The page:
Stop lameness at calving time

22 October 1999

Stop lameness at calving time

Recent research shows

cows are more susceptible

to lameness around calving.

But will recommendations

based on trials work in

practice? Marianne Curtis

took Bristol vet school

scientist, John Webster to

one Glos unit to find out

CALVING weakens cows feet, according to latest research from Bristol vet school. But comfortable cubicles and dry pre-calving diets mean lameness is well under control, at less than 5%, on one Glos dairy unit.

Recent MDC funded research, conducted by John Webster at Bristol vet school, concludes that lameness around calving is not nutritionally related. Producers and some vets are mistaken in believing that lameness occurring around this time is a mild form of laminitis, caused by feeding high starch diets, he says.

"Lameness around calving is often attributed to sub-clinical laminitis, even by vets. However, most is not nutritionally related. Changes in cows around calving – possibly hormonal – weaken tendons in the foot, rather like a sports injury. Therefore, it is best to minimise risk of injury to feet at this time."

Housing animals in straw yards four weeks before and eight weeks after calving, when feet are most vulnerable, is ideal for reducing foot injuries, advises Prof Webster. But high cell counts and mastitis problems in Nick Spencers 130-cow herd meant a move from straw yards back to cubicles.

Three years ago, when cows at Middle Hall Farm, Eastington, Glos, were housed in old cubicles with broken concrete, lameness affected 30-40% of the herd.

Disillusioned with cubicles, Mr Spencer moved cows onto new straw yards for two years and lameness almost disappeared. However, despite bedding twice a day and cleaning out yards every three weeks, cell counts in the 9500-litre herd exceeded 200 and there were 15 cases a year of mastitis.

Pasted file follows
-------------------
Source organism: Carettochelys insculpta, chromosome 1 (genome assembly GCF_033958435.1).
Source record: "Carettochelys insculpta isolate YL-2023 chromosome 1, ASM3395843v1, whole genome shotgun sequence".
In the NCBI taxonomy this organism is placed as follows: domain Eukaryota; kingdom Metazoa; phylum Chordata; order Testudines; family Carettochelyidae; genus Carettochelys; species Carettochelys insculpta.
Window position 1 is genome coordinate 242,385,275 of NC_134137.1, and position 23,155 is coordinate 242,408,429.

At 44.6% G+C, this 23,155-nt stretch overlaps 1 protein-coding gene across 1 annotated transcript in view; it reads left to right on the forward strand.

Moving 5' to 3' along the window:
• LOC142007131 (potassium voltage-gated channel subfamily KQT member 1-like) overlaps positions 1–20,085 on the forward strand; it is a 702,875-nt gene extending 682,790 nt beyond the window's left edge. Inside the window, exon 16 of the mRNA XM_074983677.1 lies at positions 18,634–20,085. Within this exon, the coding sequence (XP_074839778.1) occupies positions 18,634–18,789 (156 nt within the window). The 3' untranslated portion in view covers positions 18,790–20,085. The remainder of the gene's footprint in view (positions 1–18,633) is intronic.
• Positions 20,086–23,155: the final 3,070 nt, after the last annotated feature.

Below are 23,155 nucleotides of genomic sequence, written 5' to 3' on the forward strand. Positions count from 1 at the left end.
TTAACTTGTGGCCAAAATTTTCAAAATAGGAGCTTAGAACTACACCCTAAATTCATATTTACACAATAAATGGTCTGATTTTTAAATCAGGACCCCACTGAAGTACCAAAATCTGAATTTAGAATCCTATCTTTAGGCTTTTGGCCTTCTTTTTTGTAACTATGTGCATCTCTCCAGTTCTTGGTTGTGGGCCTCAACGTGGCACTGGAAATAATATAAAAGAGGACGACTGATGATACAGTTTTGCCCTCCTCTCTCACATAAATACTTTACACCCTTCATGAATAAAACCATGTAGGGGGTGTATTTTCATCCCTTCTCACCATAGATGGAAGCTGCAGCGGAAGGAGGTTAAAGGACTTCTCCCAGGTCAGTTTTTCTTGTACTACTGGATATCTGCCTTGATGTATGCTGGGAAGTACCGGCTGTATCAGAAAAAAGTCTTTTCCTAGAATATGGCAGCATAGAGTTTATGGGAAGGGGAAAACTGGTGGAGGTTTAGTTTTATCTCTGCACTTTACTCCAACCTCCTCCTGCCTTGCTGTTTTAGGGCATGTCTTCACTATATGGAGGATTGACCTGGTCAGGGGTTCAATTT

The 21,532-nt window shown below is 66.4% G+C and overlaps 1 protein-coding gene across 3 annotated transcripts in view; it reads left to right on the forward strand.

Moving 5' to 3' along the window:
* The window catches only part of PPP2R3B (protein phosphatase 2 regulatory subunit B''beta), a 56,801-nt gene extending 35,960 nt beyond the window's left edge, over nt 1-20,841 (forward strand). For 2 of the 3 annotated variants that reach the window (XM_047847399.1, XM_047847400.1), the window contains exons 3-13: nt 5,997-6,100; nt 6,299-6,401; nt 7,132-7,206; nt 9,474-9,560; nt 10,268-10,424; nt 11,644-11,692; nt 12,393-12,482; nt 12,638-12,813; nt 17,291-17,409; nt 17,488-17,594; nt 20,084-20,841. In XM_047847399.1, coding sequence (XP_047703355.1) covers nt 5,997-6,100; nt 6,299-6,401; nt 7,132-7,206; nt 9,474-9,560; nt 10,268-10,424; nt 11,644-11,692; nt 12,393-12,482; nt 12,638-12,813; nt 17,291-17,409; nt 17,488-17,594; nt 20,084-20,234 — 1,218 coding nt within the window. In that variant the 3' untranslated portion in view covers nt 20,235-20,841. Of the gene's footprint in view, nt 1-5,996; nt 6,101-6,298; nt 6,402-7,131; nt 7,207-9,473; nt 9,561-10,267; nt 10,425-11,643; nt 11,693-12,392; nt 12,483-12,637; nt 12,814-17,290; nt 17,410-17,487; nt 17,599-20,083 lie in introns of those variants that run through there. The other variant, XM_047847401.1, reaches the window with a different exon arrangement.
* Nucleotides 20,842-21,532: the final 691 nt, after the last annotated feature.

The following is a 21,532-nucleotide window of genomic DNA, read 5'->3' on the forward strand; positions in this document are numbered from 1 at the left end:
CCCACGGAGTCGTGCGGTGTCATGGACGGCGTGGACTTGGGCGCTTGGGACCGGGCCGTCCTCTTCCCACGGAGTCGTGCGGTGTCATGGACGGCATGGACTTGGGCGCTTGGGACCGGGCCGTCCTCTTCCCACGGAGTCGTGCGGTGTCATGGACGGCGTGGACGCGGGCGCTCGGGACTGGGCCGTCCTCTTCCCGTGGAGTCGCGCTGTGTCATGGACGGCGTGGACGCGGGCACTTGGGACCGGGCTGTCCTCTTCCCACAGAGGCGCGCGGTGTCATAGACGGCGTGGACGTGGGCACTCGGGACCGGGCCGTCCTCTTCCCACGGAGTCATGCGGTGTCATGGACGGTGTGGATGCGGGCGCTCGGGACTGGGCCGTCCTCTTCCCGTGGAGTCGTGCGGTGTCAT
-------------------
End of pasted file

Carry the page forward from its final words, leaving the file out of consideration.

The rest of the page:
"High cell counts and mastitis were costing far more than lameness, so we installed cubicles. Cell counts fell to below 130," says Mr Spencer. Lameness has also remained low due to good cubicle design and stockmanship, according to Prof Webster.

"Achieving a balance between foot health and udder health is a dilemma. Cubicles on this unit are big enough for cows, encouraging them to lie down which takes the weight off their feet.

"Although some may say the cubicle heel height of 8in is too high, there is no evidence that it contributes to lameness and it helps keep cubicles clean and dry."

Heifers on the unit are trained to cubicles from six-months-old which helps in the fight against lameness explains Prof Webster. "Where heifers have not been trained they tend to stand a lot, putting extra strain on feet."

Separating heifers also helps reduce standing time because they dont have to compete with cows for feeding and milking, explains Prof Webster. Although Mr Spencer agrees, the extra work created by having to milk an additional batch of animals means it is difficult to achieve in practice, he says.

Research at Bristol vet school has also shown that feeding high dry matter diets before calving can reduce foot lesions by up to 50%. "Drier diets mean cows produce slurry with a different composition which causes less heel erosion than wetter diets. Deep heels are essential for adequate shock absorption," adds Prof Webster.

Mr Spencers dry cow ration is ideal at 44.5% dry matter (see table), and contains 4kg of wheat straw which helps stimulate rumen function in preparation for lactation, says Prof Webster. Producers with wet silage at only 20% dry matter should consider wilting silage for longer to raise diet dry matter, he adds.

Middle Hall dry cow ration.

Fresh weight (kg)

Grass silage 16

Wheat straw 4

Premix * 4

Minerals 0.5

* Premix contains rape, soya, wheat distillers grains, maize meal, fishmeal, minerals.


&#8226 Minimise foot injuries.

&#8226 Consider straw yards.

&#8226 Separate heifers.

&#8226 High dry matter diets.


&#8226 Minimise foot injuries.

&#8226 Consider straw yards.

&#8226 Separate heifers.

&#8226 High dry matter diets.

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